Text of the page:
Monday, May 11, 2009

Climate Debate: Why Conservatives Encourage Confusing Weather with Climate

It's helping them win the "spin" war on climate change regulations:

These results actually suggest a somewhat more profound relationship than Egan and Mullin identified from local data; each increase in average US temperatures in degrees Fahrenheit is associated with a 2.8 point increase in the percentage of Americans who expect to see the effects of global warming by the end of their lifetimes. Although we should caution against overinterpreting this data since we have only ten observations to work with, the relationship is nevertheless statistically significant at the 95 percent level. (A further caution: the effect decreases to 2.0 points if the discontinuous 1997 data point is dropped and the statistical significance drops to 85 percent).

It may seem implausible that Americans can remember discrepancies in average temperatures of as little as a degree or two, and even more so that it will affect their perceptions about global warming to a material degree. Something of a cottage industry has emerged on the right, however, to treat any period of below-average temperatures, even of a few days, as a point of evidence that global warming concerns are exaggerated. Meanwhile, normally fair-minded and intelligent conservatives like Michael Barone use weasel-worded phrases like "temperatures actually haven't been rising over the past decade" while skirting over the fact that temperatures throughout the last decade have been significantly higher than in the past (each of the last 11 years has each been associated with above-average temperatures in the United States, although 2008 was only barely so). Nor are conservatives like Barone likely to mention that temperatures were above average in 2008 almost everywhere BUT the United States and Canada [...]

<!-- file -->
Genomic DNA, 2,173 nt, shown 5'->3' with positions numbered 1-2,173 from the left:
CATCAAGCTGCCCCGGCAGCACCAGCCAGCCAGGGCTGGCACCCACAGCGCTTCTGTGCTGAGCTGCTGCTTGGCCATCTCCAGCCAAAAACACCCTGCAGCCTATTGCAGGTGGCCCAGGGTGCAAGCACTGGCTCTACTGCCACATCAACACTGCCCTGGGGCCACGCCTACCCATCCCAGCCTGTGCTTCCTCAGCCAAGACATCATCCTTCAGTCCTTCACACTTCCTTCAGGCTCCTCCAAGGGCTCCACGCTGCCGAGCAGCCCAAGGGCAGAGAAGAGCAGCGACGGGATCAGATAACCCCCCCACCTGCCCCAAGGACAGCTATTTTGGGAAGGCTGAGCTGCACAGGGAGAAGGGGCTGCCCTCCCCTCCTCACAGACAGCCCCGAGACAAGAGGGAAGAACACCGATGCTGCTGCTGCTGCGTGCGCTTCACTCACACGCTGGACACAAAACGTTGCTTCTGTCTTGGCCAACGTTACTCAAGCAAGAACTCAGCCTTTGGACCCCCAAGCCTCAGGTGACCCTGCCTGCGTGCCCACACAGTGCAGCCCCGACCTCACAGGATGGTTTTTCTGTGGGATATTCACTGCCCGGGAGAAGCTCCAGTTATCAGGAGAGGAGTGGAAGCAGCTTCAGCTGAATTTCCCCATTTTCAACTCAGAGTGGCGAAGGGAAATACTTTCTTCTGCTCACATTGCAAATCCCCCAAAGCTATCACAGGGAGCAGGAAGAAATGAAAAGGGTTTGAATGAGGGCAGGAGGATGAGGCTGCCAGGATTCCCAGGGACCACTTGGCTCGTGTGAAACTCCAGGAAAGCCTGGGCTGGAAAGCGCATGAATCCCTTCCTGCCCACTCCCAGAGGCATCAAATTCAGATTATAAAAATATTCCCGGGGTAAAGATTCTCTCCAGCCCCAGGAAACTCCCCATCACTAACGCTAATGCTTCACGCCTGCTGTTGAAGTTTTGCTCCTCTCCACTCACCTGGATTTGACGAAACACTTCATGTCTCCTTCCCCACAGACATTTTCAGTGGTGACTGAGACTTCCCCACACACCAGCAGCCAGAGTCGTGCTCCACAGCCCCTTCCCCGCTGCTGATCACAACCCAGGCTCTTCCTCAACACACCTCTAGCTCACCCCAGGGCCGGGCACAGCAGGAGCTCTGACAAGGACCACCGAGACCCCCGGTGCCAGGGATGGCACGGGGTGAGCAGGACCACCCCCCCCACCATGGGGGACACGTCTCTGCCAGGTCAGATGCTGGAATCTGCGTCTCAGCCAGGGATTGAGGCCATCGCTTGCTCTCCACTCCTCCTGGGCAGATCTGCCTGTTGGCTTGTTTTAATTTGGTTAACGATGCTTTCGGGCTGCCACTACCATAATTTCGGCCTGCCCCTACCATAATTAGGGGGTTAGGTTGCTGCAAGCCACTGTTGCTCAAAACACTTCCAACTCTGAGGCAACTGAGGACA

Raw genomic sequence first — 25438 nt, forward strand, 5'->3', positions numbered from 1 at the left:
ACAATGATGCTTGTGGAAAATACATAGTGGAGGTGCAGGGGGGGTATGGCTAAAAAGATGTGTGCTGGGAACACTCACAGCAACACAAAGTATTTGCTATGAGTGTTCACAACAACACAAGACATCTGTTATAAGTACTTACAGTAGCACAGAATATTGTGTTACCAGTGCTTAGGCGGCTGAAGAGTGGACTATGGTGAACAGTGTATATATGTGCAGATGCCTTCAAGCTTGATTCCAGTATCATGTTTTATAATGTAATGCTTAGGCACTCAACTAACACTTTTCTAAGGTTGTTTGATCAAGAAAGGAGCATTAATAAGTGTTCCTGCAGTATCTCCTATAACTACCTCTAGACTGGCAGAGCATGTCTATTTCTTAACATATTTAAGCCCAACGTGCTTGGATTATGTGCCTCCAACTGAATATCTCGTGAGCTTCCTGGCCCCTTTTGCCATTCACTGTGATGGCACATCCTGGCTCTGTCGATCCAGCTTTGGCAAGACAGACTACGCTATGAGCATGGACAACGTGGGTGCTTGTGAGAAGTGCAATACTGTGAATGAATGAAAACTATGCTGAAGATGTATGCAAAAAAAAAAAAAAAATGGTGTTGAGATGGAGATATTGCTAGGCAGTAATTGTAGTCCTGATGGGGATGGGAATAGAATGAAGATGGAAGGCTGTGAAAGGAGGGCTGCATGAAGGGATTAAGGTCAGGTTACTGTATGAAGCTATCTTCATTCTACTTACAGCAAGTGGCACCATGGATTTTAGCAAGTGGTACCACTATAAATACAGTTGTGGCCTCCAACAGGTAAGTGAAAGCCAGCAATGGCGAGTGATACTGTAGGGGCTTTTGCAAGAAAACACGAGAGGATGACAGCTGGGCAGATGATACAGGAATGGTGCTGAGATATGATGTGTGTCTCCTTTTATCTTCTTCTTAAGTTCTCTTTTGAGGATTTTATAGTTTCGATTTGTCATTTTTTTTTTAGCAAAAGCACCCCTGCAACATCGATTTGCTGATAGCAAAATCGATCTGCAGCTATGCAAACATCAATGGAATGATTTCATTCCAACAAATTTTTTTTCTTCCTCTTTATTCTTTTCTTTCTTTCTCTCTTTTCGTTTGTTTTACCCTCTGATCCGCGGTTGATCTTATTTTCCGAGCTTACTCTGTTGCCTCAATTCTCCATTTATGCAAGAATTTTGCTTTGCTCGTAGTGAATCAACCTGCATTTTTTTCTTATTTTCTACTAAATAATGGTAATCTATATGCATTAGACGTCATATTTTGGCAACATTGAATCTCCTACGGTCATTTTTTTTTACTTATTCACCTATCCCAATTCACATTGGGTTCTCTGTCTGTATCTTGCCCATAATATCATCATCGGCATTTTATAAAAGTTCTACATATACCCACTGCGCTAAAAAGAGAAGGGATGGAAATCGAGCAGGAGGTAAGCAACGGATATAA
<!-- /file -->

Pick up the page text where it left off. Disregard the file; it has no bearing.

Barone further suggests that a belief in global warming "has taken on the character of religious faith" for "liberal elites". If he is arguing that liberals take science as seriously as conservatives take God, then I suppose we should take that as a compliment. At the same time, the fact that Barone, or Matt Drudge, or Fred Barnes, or (more notoriously) George F. Will treat climate change as yet another bit of truthiness to be passed through the spin cycle is something which should both appall and alarm liberals: the former because nothing is a surer sign of the conservative elite's capacity for intellectual dishonesty, and the latter because perceptions about climate change are literally as fickle as the weather, and liberals are losing ground in the spin war at the very time they have the opportunity to advance serious policy reforms to mitigate it.